IN THE NETPLEX
P> First, some abuse from a reader. Dear Doc: I love your column; it is the first thing I turn to when reading WT. I was therefore concerned when it appeared that your faithful editors were doing you ill by changing your artful prose.
I refer to the Dec. 21, 1995 issue, page 30 wherein you say that you are reading "The Rise and Fall of the Roman Empire" by Edward Gibbon. Obviously they are toying with you. As you know (by looking at the title page) the correct title is: "The History of the Decline and Fall of the Roman Empire," thereby turning your literary allusion into an illusion. Do not let them do it again.
The Doctor has committed an egregious error; he hopes his editors burn in hell.
During the long hours of involuntary furlough -- due both to inclement weather and continuing questions about the Doctor's status as an essential employee at WT -- the Doctor noticed increased news coverage of all things related to the former Soviet Union. Whilst in the act of cogitating on this and other matters, the Doctor ran across the following trivia: In 1961, President and Gen. Dwight D. Eisenhower introduced the now-famous term "military-industrial complex," or MIC, in his farewell address. "In the councils of government, we must guard against the acquisition of unwarranted influence, whether sought or unsought, by the military-industrial complex," he said.
Upon hearing those words, the godless commies in Moscow whipped up their best capitalist-bashing rhetoric to prove that American society was beholden to the interests of blood-sucking military contractors.
But try as they might, faceless Soviet bureaucrats couldn't resist the temptations of hypocrisy. During the Brezhnev period, Soviet military bigwigs gathered into an advisory group known by the Russian acronym VPK. In English that acronym stands for the Military Industrial Commission, or MIC.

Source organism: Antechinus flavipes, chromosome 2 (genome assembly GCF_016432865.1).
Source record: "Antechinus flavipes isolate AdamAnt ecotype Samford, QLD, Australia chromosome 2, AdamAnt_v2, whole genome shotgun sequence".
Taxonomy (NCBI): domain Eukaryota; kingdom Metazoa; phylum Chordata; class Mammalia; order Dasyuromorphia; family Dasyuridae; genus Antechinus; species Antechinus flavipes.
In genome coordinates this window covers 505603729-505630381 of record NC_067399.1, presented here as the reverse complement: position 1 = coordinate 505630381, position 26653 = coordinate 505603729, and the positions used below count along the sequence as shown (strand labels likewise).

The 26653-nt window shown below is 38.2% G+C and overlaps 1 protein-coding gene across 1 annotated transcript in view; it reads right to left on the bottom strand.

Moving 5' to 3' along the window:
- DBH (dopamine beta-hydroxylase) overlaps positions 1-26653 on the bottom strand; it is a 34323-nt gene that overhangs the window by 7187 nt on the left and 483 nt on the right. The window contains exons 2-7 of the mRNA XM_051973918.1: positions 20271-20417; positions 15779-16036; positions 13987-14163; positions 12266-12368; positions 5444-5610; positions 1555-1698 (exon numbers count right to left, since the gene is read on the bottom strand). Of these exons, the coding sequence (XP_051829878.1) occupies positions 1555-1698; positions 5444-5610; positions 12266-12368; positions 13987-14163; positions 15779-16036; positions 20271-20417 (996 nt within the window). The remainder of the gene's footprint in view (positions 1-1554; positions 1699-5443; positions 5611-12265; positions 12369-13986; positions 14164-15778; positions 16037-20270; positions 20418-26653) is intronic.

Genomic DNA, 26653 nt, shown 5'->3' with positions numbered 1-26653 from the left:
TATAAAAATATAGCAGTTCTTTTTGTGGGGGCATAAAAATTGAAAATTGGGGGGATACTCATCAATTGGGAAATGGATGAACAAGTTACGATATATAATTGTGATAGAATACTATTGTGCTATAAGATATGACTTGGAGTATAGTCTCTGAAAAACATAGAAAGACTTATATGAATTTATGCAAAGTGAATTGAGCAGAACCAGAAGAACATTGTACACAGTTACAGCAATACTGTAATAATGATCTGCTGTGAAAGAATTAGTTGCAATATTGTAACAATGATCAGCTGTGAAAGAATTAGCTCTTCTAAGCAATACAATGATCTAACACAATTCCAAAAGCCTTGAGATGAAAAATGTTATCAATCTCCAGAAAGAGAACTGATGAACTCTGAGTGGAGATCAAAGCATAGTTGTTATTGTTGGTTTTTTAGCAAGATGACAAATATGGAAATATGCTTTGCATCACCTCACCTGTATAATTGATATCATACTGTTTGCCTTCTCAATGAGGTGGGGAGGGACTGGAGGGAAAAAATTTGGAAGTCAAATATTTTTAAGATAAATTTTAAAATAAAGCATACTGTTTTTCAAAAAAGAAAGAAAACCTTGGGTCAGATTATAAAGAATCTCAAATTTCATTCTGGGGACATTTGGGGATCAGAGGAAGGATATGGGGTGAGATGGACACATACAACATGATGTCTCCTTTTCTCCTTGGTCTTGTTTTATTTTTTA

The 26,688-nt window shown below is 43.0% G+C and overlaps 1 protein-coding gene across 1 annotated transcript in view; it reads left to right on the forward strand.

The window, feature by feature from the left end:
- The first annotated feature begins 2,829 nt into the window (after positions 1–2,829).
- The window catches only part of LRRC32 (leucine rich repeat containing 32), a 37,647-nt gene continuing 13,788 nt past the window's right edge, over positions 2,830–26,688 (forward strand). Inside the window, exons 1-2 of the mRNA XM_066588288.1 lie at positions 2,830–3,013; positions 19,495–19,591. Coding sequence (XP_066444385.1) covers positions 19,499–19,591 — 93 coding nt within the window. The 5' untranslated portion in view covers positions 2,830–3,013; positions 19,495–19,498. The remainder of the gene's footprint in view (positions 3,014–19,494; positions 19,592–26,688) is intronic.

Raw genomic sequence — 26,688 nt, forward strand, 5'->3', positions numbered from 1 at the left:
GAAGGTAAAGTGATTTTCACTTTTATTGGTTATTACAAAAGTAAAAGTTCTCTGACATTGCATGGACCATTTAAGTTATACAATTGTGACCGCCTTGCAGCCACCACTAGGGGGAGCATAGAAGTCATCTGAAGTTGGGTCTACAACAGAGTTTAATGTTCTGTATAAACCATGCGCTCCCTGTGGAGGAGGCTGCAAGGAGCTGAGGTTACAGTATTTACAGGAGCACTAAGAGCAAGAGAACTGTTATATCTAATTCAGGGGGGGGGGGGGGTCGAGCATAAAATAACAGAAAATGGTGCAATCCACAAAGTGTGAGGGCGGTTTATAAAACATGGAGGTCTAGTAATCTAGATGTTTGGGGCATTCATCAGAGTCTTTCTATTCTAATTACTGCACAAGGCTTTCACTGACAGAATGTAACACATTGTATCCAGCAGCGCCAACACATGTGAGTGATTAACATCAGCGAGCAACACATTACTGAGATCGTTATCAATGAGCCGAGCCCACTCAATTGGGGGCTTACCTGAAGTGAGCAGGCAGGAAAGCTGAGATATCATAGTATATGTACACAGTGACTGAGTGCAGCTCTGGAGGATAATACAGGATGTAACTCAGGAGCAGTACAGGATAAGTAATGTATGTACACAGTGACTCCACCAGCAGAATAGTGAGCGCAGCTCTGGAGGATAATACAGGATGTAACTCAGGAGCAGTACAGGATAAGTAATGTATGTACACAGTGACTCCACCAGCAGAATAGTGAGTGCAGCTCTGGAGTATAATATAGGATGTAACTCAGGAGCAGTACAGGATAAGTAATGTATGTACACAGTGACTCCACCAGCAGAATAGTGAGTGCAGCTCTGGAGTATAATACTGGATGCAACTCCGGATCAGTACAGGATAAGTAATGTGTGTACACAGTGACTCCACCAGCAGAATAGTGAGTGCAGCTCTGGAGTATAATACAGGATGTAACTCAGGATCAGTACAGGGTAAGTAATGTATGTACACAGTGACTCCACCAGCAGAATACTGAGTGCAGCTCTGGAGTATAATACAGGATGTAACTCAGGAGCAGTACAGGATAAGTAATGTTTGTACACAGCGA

It was here that the captains of the Russian military industry made decisions that sucked the life from the Russian economy -- even as they skewered the West for doing precisely the same thing.
The story of the former Soviet Union's military-industrial complex is ably told by Roald Sagdeev, a former Soviet scientist and space program director who now teaches at the University of Maryland. His life is not devoid of irony; in addition to having appeared before the advisors of the Soviet VPK, he is also married to the daughter of President Eisenhower. His recently published memoir, "The Making of a Soviet Scientist" should be required reading for all those suffering from military-industrial complexes. He writes that the VPK forced the elaborate system of military contractors to produce new weapons systems through a combination of threats, medals and special perks. The budget planners in Russia's equivalent of the Office of Management and Budget played no role in allocating funds; they simply added up the numbers given to them by the bigwigs. It's as if the industrial chieftains at Lockheed Martin/Loral had the power to convene the National Security Council behind closed doors and tell them what the real, non-published defense budget should be in the next year and which projects to fund -- with no threat of disagreement from any branch of government.
Whoops! Isn't that how the $30 billion black budget in the United States works? "I love this town," one defense bigwig was overheard saying at Fedora's Cafe in Tysons Corner during the recent blizzard. "It's a $30 billion market based on insider trading."
But the Doctor's favorite part of the book concerns John Denver. Some years ago Denver, while on a Rocky Mountain High, apparently contracted a powerful urge to fly in space. His first attempt failed when the selection committee passed him over as a passenger on the doomed Space Shuttle Challenger. So he attempted to scratch this itch again when former U.S.S.R. president Mikhail Gorbachev visited the United States in 1987. He approached the General Secretary to inquire about the possibility of buying a trip to the Soviet space station. Gorbachev was hard up for cash to feed his military industrial complex, so he cooked up the idea of selling commercial space services. He told Denver he could go to the heavens for $10 million, to which a New York businessman said he'd pay half -- provided Denver would receive only a one-way ticket.
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